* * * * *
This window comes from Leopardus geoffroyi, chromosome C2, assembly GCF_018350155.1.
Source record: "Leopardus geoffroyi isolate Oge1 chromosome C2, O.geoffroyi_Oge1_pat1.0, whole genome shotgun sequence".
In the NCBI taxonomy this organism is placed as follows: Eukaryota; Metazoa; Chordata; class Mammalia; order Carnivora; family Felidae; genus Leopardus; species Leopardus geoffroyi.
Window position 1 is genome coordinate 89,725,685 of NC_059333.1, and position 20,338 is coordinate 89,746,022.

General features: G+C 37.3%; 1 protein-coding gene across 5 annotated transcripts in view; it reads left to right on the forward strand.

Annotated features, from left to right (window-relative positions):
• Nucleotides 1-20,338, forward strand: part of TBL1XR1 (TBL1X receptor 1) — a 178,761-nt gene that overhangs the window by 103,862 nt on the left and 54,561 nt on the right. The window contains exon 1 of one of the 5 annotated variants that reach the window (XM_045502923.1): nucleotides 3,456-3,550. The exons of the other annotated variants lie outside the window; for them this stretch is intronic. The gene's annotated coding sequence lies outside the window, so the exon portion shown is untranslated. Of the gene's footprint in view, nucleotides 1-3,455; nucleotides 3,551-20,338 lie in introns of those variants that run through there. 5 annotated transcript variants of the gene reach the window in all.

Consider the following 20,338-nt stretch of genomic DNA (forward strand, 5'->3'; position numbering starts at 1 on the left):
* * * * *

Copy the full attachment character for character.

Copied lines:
This window comes from Leopardus geoffroyi, chromosome C2, assembly GCF_018350155.1.
Source record: "Leopardus geoffroyi isolate Oge1 chromosome C2, O.geoffroyi_Oge1_pat1.0, whole genome shotgun sequence".
In the NCBI taxonomy this organism is placed as follows: Eukaryota; Metazoa; Chordata; class Mammalia; order Carnivora; family Felidae; genus Leopardus; species Leopardus geoffroyi.
Window position 1 is genome coordinate 89,725,685 of NC_059333.1, and position 20,338 is coordinate 89,746,022.

General features: G+C 37.3%; 1 protein-coding gene across 5 annotated transcripts in view; it reads left to right on the forward strand.

Annotated features, from left to right (window-relative positions):
• Nucleotides 1-20,338, forward strand: part of TBL1XR1 (TBL1X receptor 1) — a 178,761-nt gene that overhangs the window by 103,862 nt on the left and 54,561 nt on the right. The window contains exon 1 of one of the 5 annotated variants that reach the window (XM_045502923.1): nucleotides 3,456-3,550. The exons of the other annotated variants lie outside the window; for them this stretch is intronic. The gene's annotated coding sequence lies outside the window, so the exon portion shown is untranslated. Of the gene's footprint in view, nucleotides 1-3,455; nucleotides 3,551-20,338 lie in introns of those variants that run through there. 5 annotated transcript variants of the gene reach the window in all.

Consider the following 20,338-nt stretch of genomic DNA (forward strand, 5'->3'; position numbering starts at 1 on the left):